In response to the Chinese stock market correction, the People’s Daily newspaper has been quoted as saying that “Confidence is more precious than gold. That’s what Chinese investors need at this moment; confidence, not panic.” No point quipping that they also need gold, as we know the Chinese have been accumulating plenty of the stuff. However it is valid to ask what impact China’s current woes may have on gold demand going forward.
[As an aside, the confidence quote seems to be on trotted out frequently, notably in 2008 about the global financial crisis when Chinese Premier Wen Jiabao said “At this moment, confidence is even more precious than gold or any currencies”, or here in 2014 regarding Zimbabwe.]
Louis James of Casey Research thinks it is negative, penning the dramatic headline “Why Millions of People Might Have to Sell Their Gold and Silver”. He says that Chinese equity investors “are suffering a major liquidity crunch. Many won’t have the cash to buy anything, not even gold” and that “huge numbers of investors are facing margin calls. That means that many who own gold will be selling because it’s the one thing they can get a bid on.”
CNN agrees with the “sell gold to pay back loans” narrative adding that stockpiles of metals may have been pledged as collateral (which firms may sell on behalf of investors). They also note that “the Chinese equities market is not just behaving badly because of mere speculative excess being worked off but indicating problems inside the economy”, which if true, could mean less gold demand going forward.
This does not sound good for gold, but UBS was reported as saying that “equities only account for 20 per cent of Chinese household wealth [and] this proportion drops further to about 12 per cent if property is included.” The Economist agrees noting that such a low share of wealth meant that “soaring shares did little to boost consumption and crashing prices will do little to hurt it” which should mean that retail Chinese gold demand should not be affected in any major way.
Nomura, quoted by FT Alphaville, also agrees that the “mechanism that channels the paper wealth of the equity market into real household consumption demand is limited in China”. Regarding the potential for margin calls and sales of collateral, Nomura note that the “leverage of margin financing done through brokerages and trust companies is generally under 3x, and the lender’s position is generally well protected as long as the equity market remains liquid enough”, the result being that we should not see significant sales of gold, assuming much has been pledged as collateral for margin loans.
There has been talk that the Chinese stockmarket correction may redirect investor money back into gold but at this time The Perth Mint is not seeing any evidence of that. Demand out of China for kilobars is low, which our Treasury believes is because bullion banks have tonnes of kilobars in stock (they usually accumulate kilobars when demand comes off and premiums are low with the intention of selling them back when premiums are good) so they are not interested in accumulating any more at the moment. The result is that kilobars premiums are way down. Our Treasury also notes that the gold arbitrage between China and London is low at around 50 cents, also indicative of a lack of interest.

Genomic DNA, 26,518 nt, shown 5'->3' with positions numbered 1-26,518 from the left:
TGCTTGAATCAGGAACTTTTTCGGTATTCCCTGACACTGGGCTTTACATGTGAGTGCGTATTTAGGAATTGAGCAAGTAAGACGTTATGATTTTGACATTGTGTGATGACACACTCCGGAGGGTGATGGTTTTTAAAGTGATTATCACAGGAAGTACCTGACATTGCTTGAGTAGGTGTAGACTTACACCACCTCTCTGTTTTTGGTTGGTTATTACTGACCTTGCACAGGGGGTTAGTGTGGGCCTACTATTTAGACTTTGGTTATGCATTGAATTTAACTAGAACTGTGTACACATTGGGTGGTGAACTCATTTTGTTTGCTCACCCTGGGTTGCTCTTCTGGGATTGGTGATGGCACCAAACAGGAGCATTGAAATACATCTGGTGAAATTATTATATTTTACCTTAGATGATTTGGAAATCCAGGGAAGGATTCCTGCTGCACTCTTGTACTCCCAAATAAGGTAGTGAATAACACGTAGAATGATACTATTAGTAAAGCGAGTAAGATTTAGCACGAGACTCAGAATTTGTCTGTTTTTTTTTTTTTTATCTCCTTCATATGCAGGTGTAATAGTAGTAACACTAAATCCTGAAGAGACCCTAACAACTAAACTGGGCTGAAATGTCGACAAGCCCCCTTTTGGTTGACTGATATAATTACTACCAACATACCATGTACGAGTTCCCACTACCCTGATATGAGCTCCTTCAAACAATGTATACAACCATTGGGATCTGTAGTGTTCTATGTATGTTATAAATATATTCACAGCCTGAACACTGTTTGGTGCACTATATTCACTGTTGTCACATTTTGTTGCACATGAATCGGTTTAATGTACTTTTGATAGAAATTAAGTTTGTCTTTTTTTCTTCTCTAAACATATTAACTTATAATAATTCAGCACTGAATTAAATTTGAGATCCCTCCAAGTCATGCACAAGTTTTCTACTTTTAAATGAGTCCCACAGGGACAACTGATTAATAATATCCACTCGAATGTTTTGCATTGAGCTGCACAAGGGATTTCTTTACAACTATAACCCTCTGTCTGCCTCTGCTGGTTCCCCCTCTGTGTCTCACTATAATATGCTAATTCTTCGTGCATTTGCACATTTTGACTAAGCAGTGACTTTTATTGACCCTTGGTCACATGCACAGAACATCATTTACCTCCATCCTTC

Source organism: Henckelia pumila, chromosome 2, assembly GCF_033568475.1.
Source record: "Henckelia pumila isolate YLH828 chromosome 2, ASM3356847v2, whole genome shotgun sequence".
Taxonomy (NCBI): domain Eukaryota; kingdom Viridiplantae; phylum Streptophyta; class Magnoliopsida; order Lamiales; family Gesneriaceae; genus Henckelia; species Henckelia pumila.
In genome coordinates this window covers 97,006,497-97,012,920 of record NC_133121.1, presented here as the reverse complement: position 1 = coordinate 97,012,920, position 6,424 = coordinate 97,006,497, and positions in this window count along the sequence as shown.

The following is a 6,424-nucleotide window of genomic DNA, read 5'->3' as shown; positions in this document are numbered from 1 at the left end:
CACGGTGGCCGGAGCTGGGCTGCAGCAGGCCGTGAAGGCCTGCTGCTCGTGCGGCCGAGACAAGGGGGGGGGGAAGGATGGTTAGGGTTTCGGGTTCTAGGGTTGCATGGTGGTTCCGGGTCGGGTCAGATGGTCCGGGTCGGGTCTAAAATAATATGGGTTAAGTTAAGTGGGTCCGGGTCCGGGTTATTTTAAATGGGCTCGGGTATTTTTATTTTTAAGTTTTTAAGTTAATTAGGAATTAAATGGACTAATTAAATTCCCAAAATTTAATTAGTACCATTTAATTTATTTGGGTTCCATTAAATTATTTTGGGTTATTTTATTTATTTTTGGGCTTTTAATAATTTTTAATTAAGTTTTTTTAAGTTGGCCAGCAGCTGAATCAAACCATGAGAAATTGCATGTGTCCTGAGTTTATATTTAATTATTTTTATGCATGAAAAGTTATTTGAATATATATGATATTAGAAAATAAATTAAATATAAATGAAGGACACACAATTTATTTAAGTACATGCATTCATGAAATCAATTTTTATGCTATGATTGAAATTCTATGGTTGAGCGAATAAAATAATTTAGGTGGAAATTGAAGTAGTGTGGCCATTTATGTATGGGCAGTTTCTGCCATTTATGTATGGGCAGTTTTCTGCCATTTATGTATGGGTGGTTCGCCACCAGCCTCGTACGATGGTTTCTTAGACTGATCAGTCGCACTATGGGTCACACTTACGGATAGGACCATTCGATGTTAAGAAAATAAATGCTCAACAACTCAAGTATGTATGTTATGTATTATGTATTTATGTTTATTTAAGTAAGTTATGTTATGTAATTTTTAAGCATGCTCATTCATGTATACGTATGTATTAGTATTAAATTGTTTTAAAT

Looking a bit further out, Peter Cooper at Arabian Money argues that the Chinese gold demand could get a boost given that the typical response by central banks to stock market crashes is to “lower interest rates and ease monetary conditions in liberal fashion and worry about the inflationary consequences later”. Where will the money go he asks: “likely the same place as last time: precious metals” when “gold went on a tear from under $800 to $1,923”.
Given that a significant factor behind the Chinese stock bubble was trading by retail investors, I note this article from Want China Times on the recent International Finance Expo in Guangzhou where “a total of 43 companies in the precious metals sector showcased their products created for the online age that involve apps for mobile devices or popular instant messaging service WeChat”. Just as The Perth Mint lowered its minimum investment to $50 via its new Depository Online service, the new Chinese products also “lowered the minimum investment requirement from a few thousand yuan to as low as 8 yuan (US$1.30), making investing in precious metals more accessible to investors new to the market.”
Talking of bubbles, maybe I was prescient in using the chart below in my presentation at Bursa Malaysia’s Gold Conference in June, which shows the previous Chinese stock bubble (for those not familiar with the red line bubble overlay, see Dr. Jean-Paul Rodrigue’s classic Stages in a Bubble).
The current Chinese stock market behaviour also seems to be following the same pattern.
So the Chinese have just as much form with bubble market behaviour as the West does. With 8 yuan minimum gold investments on the horizon, maybe it is fair to ask: goodbye Chinese stock bubble, hello Chinese gold bubble?